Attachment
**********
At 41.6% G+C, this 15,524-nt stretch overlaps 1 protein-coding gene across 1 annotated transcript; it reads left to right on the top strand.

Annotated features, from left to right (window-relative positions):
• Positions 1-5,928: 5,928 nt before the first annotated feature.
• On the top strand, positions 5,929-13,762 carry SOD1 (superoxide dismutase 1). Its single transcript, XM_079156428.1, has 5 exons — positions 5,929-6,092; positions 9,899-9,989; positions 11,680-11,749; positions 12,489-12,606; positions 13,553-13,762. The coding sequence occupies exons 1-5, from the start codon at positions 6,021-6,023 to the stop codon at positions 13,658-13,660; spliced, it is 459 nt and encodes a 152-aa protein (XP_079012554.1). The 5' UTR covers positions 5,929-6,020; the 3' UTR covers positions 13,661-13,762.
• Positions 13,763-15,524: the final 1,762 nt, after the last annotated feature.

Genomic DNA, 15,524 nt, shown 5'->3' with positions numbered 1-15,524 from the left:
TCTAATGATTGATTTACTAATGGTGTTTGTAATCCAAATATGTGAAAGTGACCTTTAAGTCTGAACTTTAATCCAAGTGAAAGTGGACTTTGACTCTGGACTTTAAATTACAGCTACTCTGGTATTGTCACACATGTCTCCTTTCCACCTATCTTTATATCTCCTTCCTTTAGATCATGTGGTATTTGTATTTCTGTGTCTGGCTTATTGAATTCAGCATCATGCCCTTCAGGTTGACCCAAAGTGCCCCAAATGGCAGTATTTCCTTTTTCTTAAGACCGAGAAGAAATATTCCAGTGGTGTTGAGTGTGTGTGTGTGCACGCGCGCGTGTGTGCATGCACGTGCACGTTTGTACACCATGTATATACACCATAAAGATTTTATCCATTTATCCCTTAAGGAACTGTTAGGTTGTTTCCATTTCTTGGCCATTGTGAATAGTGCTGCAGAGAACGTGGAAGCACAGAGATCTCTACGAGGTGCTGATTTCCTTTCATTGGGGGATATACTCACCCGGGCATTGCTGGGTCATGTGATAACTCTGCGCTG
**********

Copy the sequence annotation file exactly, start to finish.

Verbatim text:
At 41.6% G+C, this 15,524-nt stretch overlaps 1 protein-coding gene across 1 annotated transcript; it reads left to right on the top strand.

Annotated features, from left to right (window-relative positions):
• Positions 1-5,928: 5,928 nt before the first annotated feature.
• On the top strand, positions 5,929-13,762 carry SOD1 (superoxide dismutase 1). Its single transcript, XM_079156428.1, has 5 exons — positions 5,929-6,092; positions 9,899-9,989; positions 11,680-11,749; positions 12,489-12,606; positions 13,553-13,762. The coding sequence occupies exons 1-5, from the start codon at positions 6,021-6,023 to the stop codon at positions 13,658-13,660; spliced, it is 459 nt and encodes a 152-aa protein (XP_079012554.1). The 5' UTR covers positions 5,929-6,020; the 3' UTR covers positions 13,661-13,762.
• Positions 13,763-15,524: the final 1,762 nt, after the last annotated feature.

Genomic DNA, 15,524 nt, shown 5'->3' with positions numbered 1-15,524 from the left:
TCTAATGATTGATTTACTAATGGTGTTTGTAATCCAAATATGTGAAAGTGACCTTTAAGTCTGAACTTTAATCCAAGTGAAAGTGGACTTTGACTCTGGACTTTAAATTACAGCTACTCTGGTATTGTCACACATGTCTCCTTTCCACCTATCTTTATATCTCCTTCCTTTAGATCATGTGGTATTTGTATTTCTGTGTCTGGCTTATTGAATTCAGCATCATGCCCTTCAGGTTGACCCAAAGTGCCCCAAATGGCAGTATTTCCTTTTTCTTAAGACCGAGAAGAAATATTCCAGTGGTGTTGAGTGTGTGTGTGTGCACGCGCGCGTGTGTGCATGCACGTGCACGTTTGTACACCATGTATATACACCATAAAGATTTTATCCATTTATCCCTTAAGGAACTGTTAGGTTGTTTCCATTTCTTGGCCATTGTGAATAGTGCTGCAGAGAACGTGGAAGCACAGAGATCTCTACGAGGTGCTGATTTCCTTTCATTGGGGGATATACTCACCCGGGCATTGCTGGGTCATGTGATAACTCTGCGCTG